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If a multinational U.S.-based corporation can violate basic labor and human rights in Turkey, it stands to reason that it will eventually try to do the same thing to its workers in the United States.
That’s why the UAW is so passionate about standing with workers around the globe.
“We shouldn’t think, ‘It can’t happen here,’” said Mark Haasis, a UAW Local 2488 member who traveled to Turkey in September to support United Parcel Service (UPS) workers there who face physical violence and intimidation as they try to organize.
At least 157 workers have been fired for pro-union activity at UPS facilities and at its subcontractors. Other U.S.-based unions supporting this effort include the Teamsters, Transportation Workers Union, the International Longshore and Warehouse Union and the International Longshoremen’s Association.
“It could happen here, so we should support our brothers and sisters around the world who are fighting the good fight now to demand decent wages and working conditions from these multinational corporations,” said UAW Secretary-Treasurer Dennis Williams.
Haasis, now assistant director of the UAW’s Agricultural Implement Department, went to Turkey at the request of President Bob King and Williams not only to lend our union’s moral support, but also to present a check to the Turkish union TUMTIS on behalf of the membership.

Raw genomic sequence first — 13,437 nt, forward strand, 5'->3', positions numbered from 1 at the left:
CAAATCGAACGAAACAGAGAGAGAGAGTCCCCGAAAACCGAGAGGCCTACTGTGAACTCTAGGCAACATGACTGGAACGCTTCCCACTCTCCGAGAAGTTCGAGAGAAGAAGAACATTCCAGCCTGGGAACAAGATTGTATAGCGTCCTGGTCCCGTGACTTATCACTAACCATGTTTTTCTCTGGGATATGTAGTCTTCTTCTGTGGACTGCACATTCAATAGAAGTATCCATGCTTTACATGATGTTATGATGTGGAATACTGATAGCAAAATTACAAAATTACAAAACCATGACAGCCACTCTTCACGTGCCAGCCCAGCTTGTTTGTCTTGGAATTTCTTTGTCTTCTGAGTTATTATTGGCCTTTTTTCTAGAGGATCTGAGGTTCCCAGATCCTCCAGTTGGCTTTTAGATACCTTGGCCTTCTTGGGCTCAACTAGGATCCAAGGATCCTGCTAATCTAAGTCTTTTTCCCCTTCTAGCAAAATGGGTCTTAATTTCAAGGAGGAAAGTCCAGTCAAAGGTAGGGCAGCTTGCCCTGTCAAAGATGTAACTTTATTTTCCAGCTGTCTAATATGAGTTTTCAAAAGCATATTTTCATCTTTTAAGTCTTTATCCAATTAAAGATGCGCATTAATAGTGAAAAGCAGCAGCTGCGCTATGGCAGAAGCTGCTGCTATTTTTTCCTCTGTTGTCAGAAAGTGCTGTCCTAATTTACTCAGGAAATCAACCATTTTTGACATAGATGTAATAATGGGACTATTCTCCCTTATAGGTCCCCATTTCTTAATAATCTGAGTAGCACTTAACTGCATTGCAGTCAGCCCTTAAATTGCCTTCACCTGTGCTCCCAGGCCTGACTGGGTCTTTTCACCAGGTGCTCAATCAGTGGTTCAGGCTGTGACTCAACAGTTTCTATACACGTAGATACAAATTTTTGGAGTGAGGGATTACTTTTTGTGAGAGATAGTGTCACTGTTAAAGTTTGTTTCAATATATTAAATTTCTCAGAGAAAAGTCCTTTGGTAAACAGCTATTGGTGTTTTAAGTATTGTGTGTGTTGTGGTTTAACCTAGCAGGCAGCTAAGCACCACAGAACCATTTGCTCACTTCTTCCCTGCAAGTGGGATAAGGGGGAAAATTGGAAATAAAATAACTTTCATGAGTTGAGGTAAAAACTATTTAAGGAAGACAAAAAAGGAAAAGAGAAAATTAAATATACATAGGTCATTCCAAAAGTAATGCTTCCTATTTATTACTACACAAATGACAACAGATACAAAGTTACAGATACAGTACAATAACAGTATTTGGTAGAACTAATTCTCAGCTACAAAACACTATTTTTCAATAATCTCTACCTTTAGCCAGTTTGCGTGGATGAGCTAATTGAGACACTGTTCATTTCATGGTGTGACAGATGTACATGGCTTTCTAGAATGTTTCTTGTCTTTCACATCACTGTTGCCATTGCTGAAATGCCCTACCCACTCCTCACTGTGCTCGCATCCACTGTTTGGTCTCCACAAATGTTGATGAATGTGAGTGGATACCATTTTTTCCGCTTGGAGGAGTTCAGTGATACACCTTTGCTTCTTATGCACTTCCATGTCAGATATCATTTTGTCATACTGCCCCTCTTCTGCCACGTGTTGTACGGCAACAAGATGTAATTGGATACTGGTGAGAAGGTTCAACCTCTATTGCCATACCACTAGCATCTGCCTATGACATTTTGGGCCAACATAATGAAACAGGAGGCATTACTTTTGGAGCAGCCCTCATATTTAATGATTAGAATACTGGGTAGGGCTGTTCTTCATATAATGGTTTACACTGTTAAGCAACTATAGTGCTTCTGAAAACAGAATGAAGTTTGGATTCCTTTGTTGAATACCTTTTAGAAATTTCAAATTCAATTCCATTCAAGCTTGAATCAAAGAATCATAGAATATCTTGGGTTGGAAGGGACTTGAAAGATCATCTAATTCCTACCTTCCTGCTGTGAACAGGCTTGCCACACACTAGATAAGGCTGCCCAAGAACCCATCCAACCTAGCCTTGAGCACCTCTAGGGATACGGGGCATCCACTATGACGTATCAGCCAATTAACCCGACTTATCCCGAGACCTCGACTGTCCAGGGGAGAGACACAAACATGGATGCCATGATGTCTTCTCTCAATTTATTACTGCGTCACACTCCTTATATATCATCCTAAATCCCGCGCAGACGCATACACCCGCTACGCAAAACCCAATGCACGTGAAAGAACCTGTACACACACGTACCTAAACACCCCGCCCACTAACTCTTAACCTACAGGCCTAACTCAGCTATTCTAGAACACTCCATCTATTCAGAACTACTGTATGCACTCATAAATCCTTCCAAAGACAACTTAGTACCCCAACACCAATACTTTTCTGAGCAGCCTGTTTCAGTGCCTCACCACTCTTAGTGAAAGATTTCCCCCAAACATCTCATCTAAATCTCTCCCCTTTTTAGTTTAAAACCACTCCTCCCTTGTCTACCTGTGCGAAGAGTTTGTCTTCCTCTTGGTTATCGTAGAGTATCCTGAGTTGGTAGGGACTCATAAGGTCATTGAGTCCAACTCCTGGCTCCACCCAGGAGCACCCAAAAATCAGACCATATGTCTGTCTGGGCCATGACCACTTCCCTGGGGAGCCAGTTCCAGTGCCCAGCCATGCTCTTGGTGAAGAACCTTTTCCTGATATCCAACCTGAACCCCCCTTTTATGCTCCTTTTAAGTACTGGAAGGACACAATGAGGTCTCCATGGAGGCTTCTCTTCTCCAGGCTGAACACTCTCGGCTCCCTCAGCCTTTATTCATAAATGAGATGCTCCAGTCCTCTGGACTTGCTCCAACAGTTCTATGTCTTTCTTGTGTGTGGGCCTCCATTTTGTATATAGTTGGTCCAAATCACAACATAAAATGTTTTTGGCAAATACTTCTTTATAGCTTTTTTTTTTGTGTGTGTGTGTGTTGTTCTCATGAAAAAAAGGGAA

“We stand by the workers in Turkey who are fighting for the right to join a union without being fired or being intimidated by management or its subcontractors,” Williams said before a Sept. 1 global protest that included UAW-organized events in Detroit and Louisville, Ky. “We want UPS to take responsibility for this situation and to stop being complicit with the police in Turkey who are physically assaulting workers.”
Williams added that UAW members are proud to help other workers, no matter where they may be, win justice in the workplace. “UPS needs to wake up and make sure its workers are treated with dignity and fairness,” he said.
Haasis said it was inspiring to be there to show support for the courageous union members. “The TUMTIS union is very grassroots, democratic and militant,” Haasis said.
“I was able to spend several hours at each of the two UPS terminals that are being picketed, and also visited three of the workers’ homes to experience their living conditions, which are very poor. But the workers and their families have great dignity and warmth, and are very generous and hospitable to a visitor,” he added.
TUMTIS has submitted 136 lawsuits for workers’ reinstatement so far, and the Turkish Ministry of Labour and Social Security’s inspectors have already found that eight workers were wrongfully dismissed. The remaining cases are under investigation.